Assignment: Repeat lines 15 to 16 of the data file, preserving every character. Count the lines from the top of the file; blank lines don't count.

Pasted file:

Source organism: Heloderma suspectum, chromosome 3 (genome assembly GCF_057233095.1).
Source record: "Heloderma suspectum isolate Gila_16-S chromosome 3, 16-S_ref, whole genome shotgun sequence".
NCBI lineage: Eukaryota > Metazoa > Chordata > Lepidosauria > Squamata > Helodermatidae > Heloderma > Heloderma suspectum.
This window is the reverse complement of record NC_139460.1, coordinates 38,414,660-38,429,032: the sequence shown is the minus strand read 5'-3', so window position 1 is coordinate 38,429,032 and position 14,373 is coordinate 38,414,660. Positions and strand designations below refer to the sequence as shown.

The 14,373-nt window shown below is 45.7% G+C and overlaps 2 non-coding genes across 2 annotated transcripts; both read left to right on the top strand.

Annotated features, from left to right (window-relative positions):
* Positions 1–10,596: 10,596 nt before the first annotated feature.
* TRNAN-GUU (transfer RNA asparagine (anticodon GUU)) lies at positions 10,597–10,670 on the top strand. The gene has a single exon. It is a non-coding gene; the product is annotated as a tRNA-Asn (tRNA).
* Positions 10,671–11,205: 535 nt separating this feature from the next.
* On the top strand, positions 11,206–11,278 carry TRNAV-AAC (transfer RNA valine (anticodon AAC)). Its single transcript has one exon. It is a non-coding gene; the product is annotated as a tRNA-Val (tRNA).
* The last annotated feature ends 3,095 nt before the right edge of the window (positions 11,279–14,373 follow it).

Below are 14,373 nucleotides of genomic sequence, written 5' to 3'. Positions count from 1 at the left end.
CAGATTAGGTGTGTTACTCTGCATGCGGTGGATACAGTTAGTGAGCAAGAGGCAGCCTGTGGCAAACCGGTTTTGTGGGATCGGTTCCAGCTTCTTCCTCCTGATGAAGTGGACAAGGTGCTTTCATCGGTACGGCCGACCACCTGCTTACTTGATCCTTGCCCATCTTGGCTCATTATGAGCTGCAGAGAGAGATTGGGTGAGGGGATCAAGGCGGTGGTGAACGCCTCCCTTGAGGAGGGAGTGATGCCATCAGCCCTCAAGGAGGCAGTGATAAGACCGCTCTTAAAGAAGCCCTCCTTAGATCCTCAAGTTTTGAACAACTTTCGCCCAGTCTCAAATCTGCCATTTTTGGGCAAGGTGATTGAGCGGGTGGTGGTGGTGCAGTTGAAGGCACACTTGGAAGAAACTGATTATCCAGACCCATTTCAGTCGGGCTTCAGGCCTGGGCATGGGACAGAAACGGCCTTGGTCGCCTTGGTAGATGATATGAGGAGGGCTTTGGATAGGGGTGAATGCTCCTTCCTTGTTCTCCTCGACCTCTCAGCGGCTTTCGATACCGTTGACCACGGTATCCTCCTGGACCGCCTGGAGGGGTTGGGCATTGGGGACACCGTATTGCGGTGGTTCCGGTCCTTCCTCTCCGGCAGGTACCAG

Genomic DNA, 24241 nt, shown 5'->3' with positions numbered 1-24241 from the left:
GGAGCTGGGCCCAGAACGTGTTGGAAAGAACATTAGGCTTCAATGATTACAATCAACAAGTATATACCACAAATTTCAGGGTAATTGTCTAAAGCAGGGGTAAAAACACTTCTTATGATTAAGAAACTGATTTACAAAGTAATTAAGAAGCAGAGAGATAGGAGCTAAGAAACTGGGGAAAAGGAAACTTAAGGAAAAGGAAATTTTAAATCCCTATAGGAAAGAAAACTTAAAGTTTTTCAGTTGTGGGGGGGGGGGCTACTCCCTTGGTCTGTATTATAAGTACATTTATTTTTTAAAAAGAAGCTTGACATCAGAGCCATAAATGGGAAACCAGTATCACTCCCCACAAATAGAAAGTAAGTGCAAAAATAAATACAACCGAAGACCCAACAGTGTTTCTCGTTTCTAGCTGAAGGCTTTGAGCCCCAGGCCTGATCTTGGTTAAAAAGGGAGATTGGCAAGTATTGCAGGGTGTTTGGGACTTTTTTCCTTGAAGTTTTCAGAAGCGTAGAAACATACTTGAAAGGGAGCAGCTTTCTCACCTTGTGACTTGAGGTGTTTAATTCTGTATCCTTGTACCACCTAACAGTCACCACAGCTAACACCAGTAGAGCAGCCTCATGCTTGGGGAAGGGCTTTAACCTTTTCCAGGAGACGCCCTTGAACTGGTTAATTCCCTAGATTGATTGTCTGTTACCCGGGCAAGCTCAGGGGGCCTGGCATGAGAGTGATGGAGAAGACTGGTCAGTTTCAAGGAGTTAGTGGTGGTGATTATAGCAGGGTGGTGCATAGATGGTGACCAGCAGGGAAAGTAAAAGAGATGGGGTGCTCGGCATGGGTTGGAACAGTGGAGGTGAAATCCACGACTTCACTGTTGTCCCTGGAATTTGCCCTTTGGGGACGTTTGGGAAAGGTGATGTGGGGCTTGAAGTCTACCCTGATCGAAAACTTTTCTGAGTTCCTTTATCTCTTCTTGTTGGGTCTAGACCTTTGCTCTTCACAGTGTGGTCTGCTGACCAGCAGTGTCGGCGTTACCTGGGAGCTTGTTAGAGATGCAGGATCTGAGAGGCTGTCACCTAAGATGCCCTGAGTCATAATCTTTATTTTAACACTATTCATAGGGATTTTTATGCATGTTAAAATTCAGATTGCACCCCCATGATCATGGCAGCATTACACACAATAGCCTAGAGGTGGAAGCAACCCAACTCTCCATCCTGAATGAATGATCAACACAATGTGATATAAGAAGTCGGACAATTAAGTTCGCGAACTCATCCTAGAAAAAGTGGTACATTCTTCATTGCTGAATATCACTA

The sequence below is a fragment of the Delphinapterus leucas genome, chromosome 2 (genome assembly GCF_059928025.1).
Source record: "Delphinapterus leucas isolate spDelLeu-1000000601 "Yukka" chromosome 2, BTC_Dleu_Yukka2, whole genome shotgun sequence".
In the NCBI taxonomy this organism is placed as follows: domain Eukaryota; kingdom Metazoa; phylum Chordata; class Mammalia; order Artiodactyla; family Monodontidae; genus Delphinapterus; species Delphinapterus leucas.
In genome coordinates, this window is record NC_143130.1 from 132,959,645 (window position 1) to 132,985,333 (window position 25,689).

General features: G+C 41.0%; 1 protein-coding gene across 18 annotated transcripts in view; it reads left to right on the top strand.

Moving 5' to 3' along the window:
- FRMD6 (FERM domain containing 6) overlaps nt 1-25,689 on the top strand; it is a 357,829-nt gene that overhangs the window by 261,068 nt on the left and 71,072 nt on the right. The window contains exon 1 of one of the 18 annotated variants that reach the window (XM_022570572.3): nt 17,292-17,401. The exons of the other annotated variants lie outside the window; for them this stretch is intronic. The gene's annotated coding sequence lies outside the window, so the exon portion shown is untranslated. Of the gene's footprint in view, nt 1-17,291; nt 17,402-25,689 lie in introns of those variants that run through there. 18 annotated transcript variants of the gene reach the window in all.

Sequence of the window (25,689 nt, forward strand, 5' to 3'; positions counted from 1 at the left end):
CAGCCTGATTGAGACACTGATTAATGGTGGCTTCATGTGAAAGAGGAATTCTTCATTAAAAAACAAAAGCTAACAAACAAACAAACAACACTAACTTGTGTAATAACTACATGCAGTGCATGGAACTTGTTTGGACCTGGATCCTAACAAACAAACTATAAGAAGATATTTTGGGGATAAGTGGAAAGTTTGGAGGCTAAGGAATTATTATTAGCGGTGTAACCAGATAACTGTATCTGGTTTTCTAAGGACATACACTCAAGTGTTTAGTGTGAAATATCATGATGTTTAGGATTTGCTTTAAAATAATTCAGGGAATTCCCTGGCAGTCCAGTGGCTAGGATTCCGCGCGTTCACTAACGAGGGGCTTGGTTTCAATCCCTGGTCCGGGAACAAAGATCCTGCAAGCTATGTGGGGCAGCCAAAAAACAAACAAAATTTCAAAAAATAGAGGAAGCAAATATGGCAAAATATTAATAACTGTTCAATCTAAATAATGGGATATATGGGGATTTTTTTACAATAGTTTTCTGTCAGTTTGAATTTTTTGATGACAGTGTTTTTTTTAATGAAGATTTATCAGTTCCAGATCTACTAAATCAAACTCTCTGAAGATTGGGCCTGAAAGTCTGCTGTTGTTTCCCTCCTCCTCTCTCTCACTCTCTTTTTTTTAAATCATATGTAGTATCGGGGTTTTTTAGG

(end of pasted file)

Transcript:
GGAGCTGGGCCCAGAACGTGTTGGAAAGAACATTAGGCTTCAATGATTACAATCAACAAGTATATACCACAAATTTCAGGGTAATTGTCTAAAGCAGGGGTAAAAACACTTCTTATGATTAAGAAACTGATTTACAAAGTAATTAAGAAGCAGAGAGATAGGAGCTAAGAAACTGGGGAAAAGGAAACTTAAGGAAAAGGAAATTTTAAATCCCTATAGGAAAGAAAACTTAAAGTTTTTCAGTTGTGGGGGGGGGGGCTACTCCCTTGGTCTGTATTATAAGTACATTTATTTTTTAAAAAGAAGCTTGACATCAGAGCCATAAATGGGAAACCAGTATCACTCCCCACAAATAGAAAGTAAGTGCAAAAATAAATACAACCGAAGACCCAACAGTGTTTCTCGTTTCTAGCTGAAGGCTTTGAGCCCCAGGCCTGATCTTGGTTAAAAAGGGAGATTGGCAAGTATTGCAGGGTGTTTGGGACTTTTTTCCTTGAAGTTTTCAGAAGCGTAGAAACATACTTGAAAGGGAGCAGCTTTCTCACCTTGTGACTTGAGGTGTTTAATTCTGTATCCTTGTACCACCTAACAGTCACCACAGCTAACACCAGTAGAGCAGCCTCATGCTTGGGGAAGGGCTTTAACCTTTTCCAGGAGACGCCCTTGAACTGGTTAATTCCCTAGATTGATTGTCTGTTACCCGGGCAAGCTCAGGGGGCCTGGCATGAGAGTGATGGAGAAGACTGGTCAGTTTCAAGGAGTTAGTGGTGGTGATTATAGCAGGGTGGTGCATAGATGGTGACCAGCAGGGAAAGTAAAAGAGATGGGGTGCTCGGCATGGGTTGGAACAGTGGAGGTGAAATCCACGACTTCACTGTTGTCCCTGGAATTTGCCCTTTGGGGACGTTTGGGAAAGGTGATGTGGGGCTTGAAGTCTACCCTGATCGAAAACTTTTCTGAGTTCCTTTATCTCTTCTTGTTGGGTCTAGACCTTTGCTCTTCACAGTGTGGTCTGCTGACCAGCAGTGTCGGCGTTACCTGGGAGCTTGTTAGAGATGCAGGATCTGAGAGGCTGTCACCTAAGATGCCCTGAGTCATAATCTTTATTTTAACACTATTCATAGGGATTTTTATGCATGTTAAAATTCAGATTGCACCCCCATGATCATGGCAGCATTACACACAATAGCCTAGAGGTGGAAGCAACCCAACTCTCCATCCTGAATGAATGATCAACACAATGTGATATAAGAAGTCGGACAATTAAGTTCGCGAACTCATCCTAGAAAAAGTGGTACATTCTTCATTGCTGAATATCACTA

The sequence below is a fragment of the Delphinapterus leucas genome, chromosome 2 (genome assembly GCF_059928025.1).